Only using productivity tools doesn’t lead to better time management—developing concrete time-management skills does.
How Are You Managing Your Time?
While CEOs and business leaders have countless resources at their disposal, they frequently lack time. Here are four steps to improve your time-management skills and techniques to maximize the time you do have: continue reading…
Why You Should Have A Website And Not Just Rely On Social Media
No one could have predicted just how revolutionary social media would be when MySpace started gaining followers in the early 2000s. Even in 2006, when Facebook and Twitter became widely available to the global population, there were still lingering doubts about its longevity and potential as a profit-making vehicle.
In retrospect, it makes sense: after the meteoric rise and crushing fall of the 90s dot com bubble, it was still very much open to interpretation as to whether this new wave of interactive media would be able to survive (let alone thrive) into the future.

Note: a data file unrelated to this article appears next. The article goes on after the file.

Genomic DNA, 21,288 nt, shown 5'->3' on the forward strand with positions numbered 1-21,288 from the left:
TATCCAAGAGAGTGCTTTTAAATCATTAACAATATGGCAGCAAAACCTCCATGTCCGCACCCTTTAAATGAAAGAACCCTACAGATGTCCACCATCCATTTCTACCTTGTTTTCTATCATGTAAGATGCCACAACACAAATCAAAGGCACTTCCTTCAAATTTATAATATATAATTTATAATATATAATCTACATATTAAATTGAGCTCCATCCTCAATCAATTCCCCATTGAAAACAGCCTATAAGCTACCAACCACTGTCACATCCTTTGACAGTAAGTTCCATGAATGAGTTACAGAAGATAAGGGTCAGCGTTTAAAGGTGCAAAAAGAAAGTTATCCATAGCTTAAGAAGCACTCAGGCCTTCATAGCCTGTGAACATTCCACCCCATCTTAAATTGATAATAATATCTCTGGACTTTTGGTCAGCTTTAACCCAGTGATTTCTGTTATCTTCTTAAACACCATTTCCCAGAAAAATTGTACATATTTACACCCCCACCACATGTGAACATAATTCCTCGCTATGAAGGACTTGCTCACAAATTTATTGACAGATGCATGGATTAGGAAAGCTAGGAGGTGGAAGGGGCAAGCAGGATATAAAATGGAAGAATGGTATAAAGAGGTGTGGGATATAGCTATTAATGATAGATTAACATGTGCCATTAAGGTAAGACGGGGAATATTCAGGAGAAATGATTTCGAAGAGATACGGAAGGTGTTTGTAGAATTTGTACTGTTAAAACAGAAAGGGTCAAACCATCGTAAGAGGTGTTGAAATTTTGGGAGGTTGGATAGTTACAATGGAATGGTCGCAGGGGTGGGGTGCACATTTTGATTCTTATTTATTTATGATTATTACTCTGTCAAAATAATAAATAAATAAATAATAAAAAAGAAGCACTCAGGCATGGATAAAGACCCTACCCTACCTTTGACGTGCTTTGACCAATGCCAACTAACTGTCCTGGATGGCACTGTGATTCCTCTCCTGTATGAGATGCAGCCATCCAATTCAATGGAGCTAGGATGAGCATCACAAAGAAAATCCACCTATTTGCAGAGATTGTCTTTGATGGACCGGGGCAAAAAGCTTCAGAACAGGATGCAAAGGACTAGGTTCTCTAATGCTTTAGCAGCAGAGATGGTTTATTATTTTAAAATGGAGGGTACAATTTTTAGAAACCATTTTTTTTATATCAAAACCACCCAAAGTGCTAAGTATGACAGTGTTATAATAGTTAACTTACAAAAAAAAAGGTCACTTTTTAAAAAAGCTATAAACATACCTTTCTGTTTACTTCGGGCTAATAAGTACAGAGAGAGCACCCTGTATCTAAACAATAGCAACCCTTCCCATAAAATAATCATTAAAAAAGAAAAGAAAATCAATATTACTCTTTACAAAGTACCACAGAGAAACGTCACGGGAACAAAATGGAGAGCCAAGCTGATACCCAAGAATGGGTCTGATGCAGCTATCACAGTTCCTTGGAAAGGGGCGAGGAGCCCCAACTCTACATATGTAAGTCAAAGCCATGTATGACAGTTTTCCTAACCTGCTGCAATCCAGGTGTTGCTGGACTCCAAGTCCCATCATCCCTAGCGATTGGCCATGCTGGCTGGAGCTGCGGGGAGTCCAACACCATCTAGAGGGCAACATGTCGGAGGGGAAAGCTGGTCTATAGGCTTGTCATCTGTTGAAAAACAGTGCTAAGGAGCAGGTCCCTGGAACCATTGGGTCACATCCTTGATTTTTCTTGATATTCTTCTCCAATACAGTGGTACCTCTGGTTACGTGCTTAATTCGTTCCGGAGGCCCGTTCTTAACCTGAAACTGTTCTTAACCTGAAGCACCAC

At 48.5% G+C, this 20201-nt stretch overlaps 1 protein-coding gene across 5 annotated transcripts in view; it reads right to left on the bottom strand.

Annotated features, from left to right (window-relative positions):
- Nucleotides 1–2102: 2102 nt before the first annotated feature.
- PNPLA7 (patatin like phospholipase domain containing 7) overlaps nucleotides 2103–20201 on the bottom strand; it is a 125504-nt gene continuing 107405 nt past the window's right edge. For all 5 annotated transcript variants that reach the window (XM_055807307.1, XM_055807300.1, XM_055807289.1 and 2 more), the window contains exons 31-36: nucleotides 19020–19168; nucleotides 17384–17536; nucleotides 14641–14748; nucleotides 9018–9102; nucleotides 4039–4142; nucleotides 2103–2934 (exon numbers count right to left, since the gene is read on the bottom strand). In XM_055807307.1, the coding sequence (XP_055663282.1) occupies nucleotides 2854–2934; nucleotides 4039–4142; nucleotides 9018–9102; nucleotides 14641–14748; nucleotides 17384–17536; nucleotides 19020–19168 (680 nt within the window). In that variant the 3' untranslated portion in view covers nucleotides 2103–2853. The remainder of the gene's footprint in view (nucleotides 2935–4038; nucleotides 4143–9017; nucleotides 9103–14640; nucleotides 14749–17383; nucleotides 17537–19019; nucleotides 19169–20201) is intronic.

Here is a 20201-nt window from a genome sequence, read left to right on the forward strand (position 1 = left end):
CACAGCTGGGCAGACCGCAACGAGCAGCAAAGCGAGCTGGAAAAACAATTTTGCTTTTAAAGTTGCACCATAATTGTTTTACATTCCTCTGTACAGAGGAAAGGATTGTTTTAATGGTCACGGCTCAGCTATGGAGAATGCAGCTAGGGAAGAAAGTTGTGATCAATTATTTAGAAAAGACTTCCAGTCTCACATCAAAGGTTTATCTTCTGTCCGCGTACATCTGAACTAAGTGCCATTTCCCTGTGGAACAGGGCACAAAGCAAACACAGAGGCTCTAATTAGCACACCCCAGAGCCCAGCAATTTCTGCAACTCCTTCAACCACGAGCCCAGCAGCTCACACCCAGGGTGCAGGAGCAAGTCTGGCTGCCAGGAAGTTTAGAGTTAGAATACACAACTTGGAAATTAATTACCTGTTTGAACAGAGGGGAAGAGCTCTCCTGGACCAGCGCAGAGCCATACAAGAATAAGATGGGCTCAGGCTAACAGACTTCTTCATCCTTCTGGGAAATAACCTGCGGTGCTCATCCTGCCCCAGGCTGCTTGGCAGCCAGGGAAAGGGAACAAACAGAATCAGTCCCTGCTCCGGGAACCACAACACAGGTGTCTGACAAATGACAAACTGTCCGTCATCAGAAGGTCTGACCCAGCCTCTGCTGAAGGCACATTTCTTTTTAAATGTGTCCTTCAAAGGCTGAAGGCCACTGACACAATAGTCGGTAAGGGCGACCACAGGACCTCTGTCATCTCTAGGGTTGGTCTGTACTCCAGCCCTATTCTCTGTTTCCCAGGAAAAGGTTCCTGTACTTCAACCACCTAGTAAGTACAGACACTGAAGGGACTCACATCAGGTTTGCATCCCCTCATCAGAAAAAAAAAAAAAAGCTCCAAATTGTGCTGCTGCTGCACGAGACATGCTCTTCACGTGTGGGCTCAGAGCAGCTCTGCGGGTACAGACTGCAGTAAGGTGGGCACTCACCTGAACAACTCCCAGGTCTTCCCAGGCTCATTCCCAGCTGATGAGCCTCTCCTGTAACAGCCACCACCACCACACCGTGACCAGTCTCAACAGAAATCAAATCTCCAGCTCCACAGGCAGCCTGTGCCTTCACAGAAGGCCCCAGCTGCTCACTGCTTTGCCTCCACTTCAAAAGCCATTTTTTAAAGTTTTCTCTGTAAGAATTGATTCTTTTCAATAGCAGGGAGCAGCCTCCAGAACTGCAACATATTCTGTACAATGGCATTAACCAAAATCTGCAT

We know differently today.
As of early 2019, there were 4.2 billion internet users, of which 3.397 billion were active on social media.
To put this even further into perspective, consider that, on average, every one of those users owns 5.54 social media accounts and spends 116 minutes a day scrolling their news-feeds or chatting with friends.
And those mind-boggling numbers are still growing. Three hundred twenty million new profiles were created between September 2017 and October 2018, which works out to 10 new social media users every second. This figure alone is almost double the average number of human births per second.
That’s right. Social media growth is outstripping the global human birth rate.
You Do Not Own Social Media
We get it. Starting a Facebook page for your small business when you don’t have much working capital seems like a much smarter option than stumping up for a website. Not only is it free, it can also put you in touch with pretty much everybody you’d like to sell to. If you’re a local-oriented biz you can make a point of highlighting your location or some other specific selling point. Continue reading…